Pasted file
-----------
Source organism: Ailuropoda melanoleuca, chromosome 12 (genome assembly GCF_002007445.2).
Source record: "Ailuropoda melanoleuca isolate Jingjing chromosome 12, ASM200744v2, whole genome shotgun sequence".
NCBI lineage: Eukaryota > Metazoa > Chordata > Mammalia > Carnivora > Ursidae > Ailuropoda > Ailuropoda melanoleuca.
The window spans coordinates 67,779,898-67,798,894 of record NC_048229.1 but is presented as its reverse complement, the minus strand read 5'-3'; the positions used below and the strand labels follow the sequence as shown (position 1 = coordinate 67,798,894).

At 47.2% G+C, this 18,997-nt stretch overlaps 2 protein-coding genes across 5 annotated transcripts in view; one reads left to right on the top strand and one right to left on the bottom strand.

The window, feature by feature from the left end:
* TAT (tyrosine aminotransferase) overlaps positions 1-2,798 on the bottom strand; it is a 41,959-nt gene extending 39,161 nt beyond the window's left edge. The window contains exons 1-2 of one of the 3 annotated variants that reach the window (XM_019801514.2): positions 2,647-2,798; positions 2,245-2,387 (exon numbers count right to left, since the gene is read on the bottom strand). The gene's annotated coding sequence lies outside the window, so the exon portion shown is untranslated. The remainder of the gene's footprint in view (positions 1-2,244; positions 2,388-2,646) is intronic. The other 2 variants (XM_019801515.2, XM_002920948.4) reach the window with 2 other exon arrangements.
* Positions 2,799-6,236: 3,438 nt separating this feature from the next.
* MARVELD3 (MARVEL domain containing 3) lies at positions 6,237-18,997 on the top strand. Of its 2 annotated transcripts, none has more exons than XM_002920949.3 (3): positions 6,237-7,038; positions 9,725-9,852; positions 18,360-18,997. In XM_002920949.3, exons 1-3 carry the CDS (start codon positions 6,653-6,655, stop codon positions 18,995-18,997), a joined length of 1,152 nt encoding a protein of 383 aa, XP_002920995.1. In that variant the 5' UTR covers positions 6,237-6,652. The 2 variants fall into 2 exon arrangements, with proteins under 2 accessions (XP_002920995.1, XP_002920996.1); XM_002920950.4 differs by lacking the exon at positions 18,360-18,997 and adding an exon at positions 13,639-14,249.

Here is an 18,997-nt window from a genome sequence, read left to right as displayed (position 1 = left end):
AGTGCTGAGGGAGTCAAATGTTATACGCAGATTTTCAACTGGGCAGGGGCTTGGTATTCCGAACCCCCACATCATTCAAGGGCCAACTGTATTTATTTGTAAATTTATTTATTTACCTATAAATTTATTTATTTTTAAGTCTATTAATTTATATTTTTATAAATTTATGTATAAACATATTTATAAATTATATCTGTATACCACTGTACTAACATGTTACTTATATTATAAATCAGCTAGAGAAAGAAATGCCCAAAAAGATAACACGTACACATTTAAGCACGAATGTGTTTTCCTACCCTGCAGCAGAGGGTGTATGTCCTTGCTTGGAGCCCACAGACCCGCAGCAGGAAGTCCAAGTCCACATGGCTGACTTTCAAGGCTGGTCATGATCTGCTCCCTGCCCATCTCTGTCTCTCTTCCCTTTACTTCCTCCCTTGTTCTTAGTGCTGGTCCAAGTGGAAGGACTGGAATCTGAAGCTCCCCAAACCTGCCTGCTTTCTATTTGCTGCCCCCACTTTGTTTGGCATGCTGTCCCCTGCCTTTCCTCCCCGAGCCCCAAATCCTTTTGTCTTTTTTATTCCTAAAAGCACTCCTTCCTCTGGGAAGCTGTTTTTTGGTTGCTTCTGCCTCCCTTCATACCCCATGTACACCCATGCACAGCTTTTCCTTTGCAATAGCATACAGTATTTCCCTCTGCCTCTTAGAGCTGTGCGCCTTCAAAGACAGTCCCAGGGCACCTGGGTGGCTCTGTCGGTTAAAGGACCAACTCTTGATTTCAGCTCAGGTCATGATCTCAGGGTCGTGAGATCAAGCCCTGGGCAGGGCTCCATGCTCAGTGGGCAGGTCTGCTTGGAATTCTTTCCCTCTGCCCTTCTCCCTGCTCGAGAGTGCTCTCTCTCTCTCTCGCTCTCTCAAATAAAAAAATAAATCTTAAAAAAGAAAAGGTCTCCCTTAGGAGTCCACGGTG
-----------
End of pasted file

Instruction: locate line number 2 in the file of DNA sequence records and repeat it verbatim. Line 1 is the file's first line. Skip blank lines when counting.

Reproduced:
Source record: "Ailuropoda melanoleuca isolate Jingjing chromosome 12, ASM200744v2, whole genome shotgun sequence".